Our Tips For Planning A Photography Project

Maybe you’re craving a different kind of experience and you’re feeling ready for more of a challenge with your travel photography. Once you’re hooked on photography, it’s really easy to want to turn your usual holiday into a specific photography trip. The difference here is that rather than an itinerary based around destinations, you might decide to focus on one particular area and one particular idea. We receive a lot of messages from you guys here and over on Instagram about the best ways to start planning a photography specific trip, so we wanted to put together a piece to explain how we go about putting together projects. For us, our background in commercial photography and advertising production has been invaluable in the way that we’ve been able to break our projects down into manageable steps rather than overwhelming, unsurmountable things that stop you from making any progress.  


The points below form the basis of all of our projects:


What is the project about? 

You’ve had an idea about a project that you want to do. It’s a really good idea at this point to sit down and flesh out some more details. At this stage we’ll often ask ourselves ‘what’s the story here, what’s the angle?’ It is important not to rush this if possible as it doesn’t always come to the surface straight away, but we usually find that when you’ve put that question out there, you’ll be gaining inspiration for it at all times of the day. We’ve found our conversations with locals can be incredibly helpful in developing project ideas, so don’t be afraid to speak to people who might be able to help. We have developed relationships over time with fixers and locals that have formed the basis of many of our developments. Tourism offices and local field offices can be really, really helpful in this regard too.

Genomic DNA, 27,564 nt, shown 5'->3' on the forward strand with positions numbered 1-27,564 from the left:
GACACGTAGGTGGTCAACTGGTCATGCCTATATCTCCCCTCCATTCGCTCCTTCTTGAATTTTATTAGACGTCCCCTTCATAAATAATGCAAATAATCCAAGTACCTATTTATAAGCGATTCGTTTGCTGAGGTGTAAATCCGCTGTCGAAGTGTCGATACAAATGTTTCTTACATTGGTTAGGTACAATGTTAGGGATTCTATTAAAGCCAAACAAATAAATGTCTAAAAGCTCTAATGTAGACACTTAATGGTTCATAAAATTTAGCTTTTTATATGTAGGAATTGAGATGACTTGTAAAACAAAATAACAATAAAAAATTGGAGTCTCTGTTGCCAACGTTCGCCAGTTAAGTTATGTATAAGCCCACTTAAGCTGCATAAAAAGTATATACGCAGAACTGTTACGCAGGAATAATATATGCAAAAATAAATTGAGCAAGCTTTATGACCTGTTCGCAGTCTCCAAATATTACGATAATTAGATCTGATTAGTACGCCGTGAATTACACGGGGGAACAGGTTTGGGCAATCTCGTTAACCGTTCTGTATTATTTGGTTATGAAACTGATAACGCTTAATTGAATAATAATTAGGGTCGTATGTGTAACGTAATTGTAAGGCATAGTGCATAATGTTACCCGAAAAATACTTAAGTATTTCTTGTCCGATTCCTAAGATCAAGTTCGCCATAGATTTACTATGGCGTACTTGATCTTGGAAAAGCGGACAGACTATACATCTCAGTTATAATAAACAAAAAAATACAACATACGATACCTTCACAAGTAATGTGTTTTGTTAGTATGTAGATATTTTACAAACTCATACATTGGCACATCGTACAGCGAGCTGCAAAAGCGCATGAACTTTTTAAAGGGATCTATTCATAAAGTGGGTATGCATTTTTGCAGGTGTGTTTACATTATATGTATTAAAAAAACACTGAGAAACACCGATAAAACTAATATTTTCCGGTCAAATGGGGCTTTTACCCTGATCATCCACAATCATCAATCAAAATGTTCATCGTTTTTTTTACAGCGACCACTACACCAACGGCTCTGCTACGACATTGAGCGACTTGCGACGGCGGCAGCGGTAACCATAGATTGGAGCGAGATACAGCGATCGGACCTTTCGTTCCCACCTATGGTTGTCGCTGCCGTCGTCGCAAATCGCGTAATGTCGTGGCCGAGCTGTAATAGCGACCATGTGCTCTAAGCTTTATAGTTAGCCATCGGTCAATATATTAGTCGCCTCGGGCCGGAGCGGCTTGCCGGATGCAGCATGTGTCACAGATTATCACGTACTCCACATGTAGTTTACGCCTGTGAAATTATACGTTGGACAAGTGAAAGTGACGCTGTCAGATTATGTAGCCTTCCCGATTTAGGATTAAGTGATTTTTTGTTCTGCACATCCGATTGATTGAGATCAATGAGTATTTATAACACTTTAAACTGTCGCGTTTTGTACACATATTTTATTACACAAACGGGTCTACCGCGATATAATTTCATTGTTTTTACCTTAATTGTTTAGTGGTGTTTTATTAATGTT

Do some research

Here are a number of questions that we’d usually cover before we embark on a project. This can be as complex or as simple as you need it to be, depending on the nature of your project:


  • Where will I be going? This refers to the focus of your piece and what it is you want to explore


  • Will I need help to do this? Do you need someone to drive you to places and pick you up from another location? Do you need a guide? With this, we’d suggest speaking to a tourism office or looking online to see how approachable the area you want to go to is and what arrangements you need to get there


  • Do I need a permit? There are some locations that you can only go to if you have the correct permit. Sometimes permits can take a while, so it’s a good idea to research if you need a permit in advance. On other occasions, it can be that you need a guide to go into certain protected areas and National Parks